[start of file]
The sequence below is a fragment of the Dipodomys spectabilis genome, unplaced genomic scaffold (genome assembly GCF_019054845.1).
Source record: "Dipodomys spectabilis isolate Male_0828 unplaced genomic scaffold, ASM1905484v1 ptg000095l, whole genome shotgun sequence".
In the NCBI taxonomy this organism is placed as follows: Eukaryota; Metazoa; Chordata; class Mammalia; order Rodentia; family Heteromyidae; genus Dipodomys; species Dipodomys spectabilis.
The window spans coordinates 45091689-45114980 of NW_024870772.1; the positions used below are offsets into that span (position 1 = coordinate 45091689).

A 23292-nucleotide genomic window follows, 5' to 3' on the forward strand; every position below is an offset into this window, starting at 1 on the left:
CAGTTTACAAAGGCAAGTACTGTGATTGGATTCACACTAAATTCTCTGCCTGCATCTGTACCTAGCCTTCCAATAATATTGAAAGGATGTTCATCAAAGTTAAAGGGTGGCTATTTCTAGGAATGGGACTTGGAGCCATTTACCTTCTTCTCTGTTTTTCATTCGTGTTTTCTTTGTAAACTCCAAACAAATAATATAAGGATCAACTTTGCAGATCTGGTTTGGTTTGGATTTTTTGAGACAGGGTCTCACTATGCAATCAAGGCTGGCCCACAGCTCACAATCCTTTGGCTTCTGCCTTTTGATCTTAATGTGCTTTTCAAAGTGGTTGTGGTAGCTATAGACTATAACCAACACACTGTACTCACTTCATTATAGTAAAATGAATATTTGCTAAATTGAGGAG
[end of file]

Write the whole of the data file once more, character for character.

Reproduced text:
The sequence below is a fragment of the Dipodomys spectabilis genome, unplaced genomic scaffold (genome assembly GCF_019054845.1).
Source record: "Dipodomys spectabilis isolate Male_0828 unplaced genomic scaffold, ASM1905484v1 ptg000095l, whole genome shotgun sequence".
In the NCBI taxonomy this organism is placed as follows: Eukaryota; Metazoa; Chordata; class Mammalia; order Rodentia; family Heteromyidae; genus Dipodomys; species Dipodomys spectabilis.
The window spans coordinates 45091689-45114980 of NW_024870772.1; the positions used below are offsets into that span (position 1 = coordinate 45091689).

A 23292-nucleotide genomic window follows, 5' to 3' on the forward strand; every position below is an offset into this window, starting at 1 on the left:
CAGTTTACAAAGGCAAGTACTGTGATTGGATTCACACTAAATTCTCTGCCTGCATCTGTACCTAGCCTTCCAATAATATTGAAAGGATGTTCATCAAAGTTAAAGGGTGGCTATTTCTAGGAATGGGACTTGGAGCCATTTACCTTCTTCTCTGTTTTTCATTCGTGTTTTCTTTGTAAACTCCAAACAAATAATATAAGGATCAACTTTGCAGATCTGGTTTGGTTTGGATTTTTTGAGACAGGGTCTCACTATGCAATCAAGGCTGGCCCACAGCTCACAATCCTTTGGCTTCTGCCTTTTGATCTTAATGTGCTTTTCAAAGTGGTTGTGGTAGCTATAGACTATAACCAACACACTGTACTCACTTCATTATAGTAAAATGAATATTTGCTAAATTGAGGAG